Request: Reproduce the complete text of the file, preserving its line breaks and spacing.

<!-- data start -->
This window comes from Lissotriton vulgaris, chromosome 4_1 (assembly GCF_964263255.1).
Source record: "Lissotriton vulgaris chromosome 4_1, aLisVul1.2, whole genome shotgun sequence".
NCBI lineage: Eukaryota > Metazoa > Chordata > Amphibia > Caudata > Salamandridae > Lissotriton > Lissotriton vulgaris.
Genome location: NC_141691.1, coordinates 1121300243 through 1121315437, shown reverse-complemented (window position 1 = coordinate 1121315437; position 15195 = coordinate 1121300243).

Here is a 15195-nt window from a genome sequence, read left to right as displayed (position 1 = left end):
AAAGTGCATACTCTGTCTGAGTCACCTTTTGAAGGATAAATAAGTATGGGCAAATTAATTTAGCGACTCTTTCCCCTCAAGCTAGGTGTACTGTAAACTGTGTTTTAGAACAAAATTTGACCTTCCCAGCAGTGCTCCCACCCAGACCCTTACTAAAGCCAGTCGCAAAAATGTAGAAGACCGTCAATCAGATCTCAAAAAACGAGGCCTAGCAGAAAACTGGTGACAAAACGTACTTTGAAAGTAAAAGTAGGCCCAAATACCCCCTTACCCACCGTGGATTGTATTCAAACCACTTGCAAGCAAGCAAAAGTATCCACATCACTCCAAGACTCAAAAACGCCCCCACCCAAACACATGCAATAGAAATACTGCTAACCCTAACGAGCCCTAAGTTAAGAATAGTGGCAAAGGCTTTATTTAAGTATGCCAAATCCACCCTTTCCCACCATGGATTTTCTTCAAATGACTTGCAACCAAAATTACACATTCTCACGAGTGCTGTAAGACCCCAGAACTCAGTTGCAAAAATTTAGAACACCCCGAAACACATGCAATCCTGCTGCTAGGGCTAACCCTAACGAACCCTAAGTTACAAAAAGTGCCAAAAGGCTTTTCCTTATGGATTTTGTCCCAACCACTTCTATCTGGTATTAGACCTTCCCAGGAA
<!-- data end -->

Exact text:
This window comes from Lissotriton vulgaris, chromosome 4_1 (assembly GCF_964263255.1).
Source record: "Lissotriton vulgaris chromosome 4_1, aLisVul1.2, whole genome shotgun sequence".
NCBI lineage: Eukaryota > Metazoa > Chordata > Amphibia > Caudata > Salamandridae > Lissotriton > Lissotriton vulgaris.
Genome location: NC_141691.1, coordinates 1121300243 through 1121315437, shown reverse-complemented (window position 1 = coordinate 1121315437; position 15195 = coordinate 1121300243).

Here is a 15195-nt window from a genome sequence, read left to right as displayed (position 1 = left end):
AAAGTGCATACTCTGTCTGAGTCACCTTTTGAAGGATAAATAAGTATGGGCAAATTAATTTAGCGACTCTTTCCCCTCAAGCTAGGTGTACTGTAAACTGTGTTTTAGAACAAAATTTGACCTTCCCAGCAGTGCTCCCACCCAGACCCTTACTAAAGCCAGTCGCAAAAATGTAGAAGACCGTCAATCAGATCTCAAAAAACGAGGCCTAGCAGAAAACTGGTGACAAAACGTACTTTGAAAGTAAAAGTAGGCCCAAATACCCCCTTACCCACCGTGGATTGTATTCAAACCACTTGCAAGCAAGCAAAAGTATCCACATCACTCCAAGACTCAAAAACGCCCCCACCCAAACACATGCAATAGAAATACTGCTAACCCTAACGAGCCCTAAGTTAAGAATAGTGGCAAAGGCTTTATTTAAGTATGCCAAATCCACCCTTTCCCACCATGGATTTTCTTCAAATGACTTGCAACCAAAATTACACATTCTCACGAGTGCTGTAAGACCCCAGAACTCAGTTGCAAAAATTTAGAACACCCCGAAACACATGCAATCCTGCTGCTAGGGCTAACCCTAACGAACCCTAAGTTACAAAAAGTGCCAAAAGGCTTTTCCTTATGGATTTTGTCCCAACCACTTCTATCTGGTATTAGACCTTCCCAGGAA